I’ve always had luck with run-of-the-mill tropical houseplants, but I had no idea that growing fruit indoors would be just as easy! And there’s nothing like biting into fruit you’ve picked fresh off your plant…in early spring!
There are many small fruits that are available these days for growing in containers: peaches, pears, apples, cherries, and blueberries to name a few. And thanks to their small size, many dwarf-sized fruit trees make great house plants ― such as dwarf lemon, navel orange, lime, fig, and banana. Some varieties will not be cold-hardy in your area, but they can be brought indoors for the winter months.
Dwarf trees can grow to 8’ tall, but most will do well in containers and can be pruned to keep their height under control at 2-5’ tall. Some varieties may be hardy in your area and can be left in their containers outdoors year around, while others will need to be moved indoors for colder weather. (Tropical trees require 55-85°F.) Keep this in mind when choosing a pot and pruning your specimen. Larger pots and trees can get very heavy, and it is a good idea to invest in a platform with casters to help you move them around.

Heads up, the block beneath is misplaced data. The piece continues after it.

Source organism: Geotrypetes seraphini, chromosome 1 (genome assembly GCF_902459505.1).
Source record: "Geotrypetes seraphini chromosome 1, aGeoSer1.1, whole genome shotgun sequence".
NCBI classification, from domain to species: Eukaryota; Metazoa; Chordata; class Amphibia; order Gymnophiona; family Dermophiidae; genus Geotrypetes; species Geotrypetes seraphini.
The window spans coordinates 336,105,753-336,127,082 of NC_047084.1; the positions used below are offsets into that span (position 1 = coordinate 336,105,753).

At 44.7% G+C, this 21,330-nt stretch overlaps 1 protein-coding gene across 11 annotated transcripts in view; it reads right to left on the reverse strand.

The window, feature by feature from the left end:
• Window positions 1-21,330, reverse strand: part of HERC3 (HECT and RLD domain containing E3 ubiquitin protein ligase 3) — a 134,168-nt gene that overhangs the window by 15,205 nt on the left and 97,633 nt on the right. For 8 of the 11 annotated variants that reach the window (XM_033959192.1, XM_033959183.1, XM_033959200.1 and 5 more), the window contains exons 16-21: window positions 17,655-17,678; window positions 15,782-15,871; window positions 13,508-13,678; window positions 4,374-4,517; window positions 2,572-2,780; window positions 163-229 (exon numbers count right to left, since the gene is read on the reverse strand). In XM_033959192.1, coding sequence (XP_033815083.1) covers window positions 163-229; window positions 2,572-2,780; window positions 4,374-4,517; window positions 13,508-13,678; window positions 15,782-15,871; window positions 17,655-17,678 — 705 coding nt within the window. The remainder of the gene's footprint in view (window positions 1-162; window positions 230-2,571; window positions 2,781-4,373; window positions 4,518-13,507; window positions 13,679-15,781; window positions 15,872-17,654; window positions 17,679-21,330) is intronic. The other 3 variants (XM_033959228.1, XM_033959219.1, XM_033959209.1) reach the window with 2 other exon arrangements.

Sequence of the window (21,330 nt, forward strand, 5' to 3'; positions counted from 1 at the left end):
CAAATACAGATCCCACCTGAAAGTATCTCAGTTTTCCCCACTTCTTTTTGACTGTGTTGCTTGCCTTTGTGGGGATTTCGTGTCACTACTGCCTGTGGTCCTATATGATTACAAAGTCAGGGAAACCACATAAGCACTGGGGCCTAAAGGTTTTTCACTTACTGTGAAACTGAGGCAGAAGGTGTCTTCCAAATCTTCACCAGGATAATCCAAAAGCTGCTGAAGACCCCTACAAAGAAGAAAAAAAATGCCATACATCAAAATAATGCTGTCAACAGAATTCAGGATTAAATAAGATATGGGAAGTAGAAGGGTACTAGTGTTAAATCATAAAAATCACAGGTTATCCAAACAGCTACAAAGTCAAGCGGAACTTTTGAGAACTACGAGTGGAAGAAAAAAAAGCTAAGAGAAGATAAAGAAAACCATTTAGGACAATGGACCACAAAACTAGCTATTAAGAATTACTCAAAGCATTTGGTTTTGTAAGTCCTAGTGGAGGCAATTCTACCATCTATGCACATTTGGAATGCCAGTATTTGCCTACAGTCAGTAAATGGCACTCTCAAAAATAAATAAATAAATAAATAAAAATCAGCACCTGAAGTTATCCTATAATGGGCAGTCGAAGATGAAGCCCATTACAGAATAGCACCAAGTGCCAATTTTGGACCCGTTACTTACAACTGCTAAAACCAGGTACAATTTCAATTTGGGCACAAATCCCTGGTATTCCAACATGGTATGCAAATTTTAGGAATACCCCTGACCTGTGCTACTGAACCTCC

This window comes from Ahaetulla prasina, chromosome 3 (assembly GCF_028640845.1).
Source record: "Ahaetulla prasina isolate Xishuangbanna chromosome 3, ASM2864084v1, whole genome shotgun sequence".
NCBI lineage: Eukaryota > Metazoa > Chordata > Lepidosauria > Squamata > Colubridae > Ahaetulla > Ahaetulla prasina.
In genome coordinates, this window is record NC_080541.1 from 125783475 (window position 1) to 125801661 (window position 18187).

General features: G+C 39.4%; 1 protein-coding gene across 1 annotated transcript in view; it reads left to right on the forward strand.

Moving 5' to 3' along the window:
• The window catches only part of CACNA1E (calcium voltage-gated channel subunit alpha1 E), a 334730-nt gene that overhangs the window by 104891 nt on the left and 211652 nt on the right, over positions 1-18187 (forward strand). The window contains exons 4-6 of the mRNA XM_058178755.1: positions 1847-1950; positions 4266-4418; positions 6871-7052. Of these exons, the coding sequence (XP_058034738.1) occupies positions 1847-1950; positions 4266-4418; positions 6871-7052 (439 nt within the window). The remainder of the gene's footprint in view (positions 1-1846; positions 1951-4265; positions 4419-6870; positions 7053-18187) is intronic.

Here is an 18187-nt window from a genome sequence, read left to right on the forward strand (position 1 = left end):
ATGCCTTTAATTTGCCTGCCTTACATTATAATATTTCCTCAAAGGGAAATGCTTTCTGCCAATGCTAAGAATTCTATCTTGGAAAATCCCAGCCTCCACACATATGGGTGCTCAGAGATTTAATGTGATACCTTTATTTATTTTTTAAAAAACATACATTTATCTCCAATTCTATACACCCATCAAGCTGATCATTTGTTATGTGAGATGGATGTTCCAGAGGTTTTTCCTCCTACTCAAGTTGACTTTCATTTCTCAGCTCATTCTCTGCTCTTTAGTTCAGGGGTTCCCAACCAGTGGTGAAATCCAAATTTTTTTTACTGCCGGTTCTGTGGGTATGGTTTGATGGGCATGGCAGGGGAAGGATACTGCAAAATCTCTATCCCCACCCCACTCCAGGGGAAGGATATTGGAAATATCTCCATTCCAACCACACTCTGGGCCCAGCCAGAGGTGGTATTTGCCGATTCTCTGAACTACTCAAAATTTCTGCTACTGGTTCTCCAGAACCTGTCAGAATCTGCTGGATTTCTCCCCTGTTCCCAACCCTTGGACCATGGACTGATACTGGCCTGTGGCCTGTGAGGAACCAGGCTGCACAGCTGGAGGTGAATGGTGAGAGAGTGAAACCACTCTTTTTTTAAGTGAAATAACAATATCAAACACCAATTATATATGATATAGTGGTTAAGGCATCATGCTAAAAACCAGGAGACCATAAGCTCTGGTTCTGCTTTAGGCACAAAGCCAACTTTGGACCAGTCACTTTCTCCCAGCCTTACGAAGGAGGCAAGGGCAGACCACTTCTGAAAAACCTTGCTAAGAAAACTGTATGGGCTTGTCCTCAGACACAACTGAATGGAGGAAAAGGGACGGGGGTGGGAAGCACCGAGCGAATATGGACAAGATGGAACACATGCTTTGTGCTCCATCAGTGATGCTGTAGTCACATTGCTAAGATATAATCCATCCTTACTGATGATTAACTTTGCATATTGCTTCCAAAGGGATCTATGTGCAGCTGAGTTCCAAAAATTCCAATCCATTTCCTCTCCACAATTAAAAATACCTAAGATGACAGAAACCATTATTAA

Container trees require bright, indirect light, and lots of it. Fruit trees require as much as 8-12 hours of sunlight a day. This can often be a problem, especially during the shorter winter days. Luckily full-spectrum grow lights are readily available and easy to use.
Most plants do well in light, fast-draining soil mix. However, it’s always a good idea to check your trees specific requirements for soil and fertilizer. Some plants, such as blueberries, prefer high-acid foods, while others do fine with basic all-purpose fertilizer. Test the soil by sticking your finger in about an inch to see if it needs water. If it’s dry, water. Otherwise, wait. Humidity is important though, so mist your tree regularly, especially in winter months.
In the video below, our leading horticultural expert Felix talks about how to care for your indoor citrus plant. He also shows how to get your citrus plant to produce more fruit by discussing the process of citrus pollination. Check it out!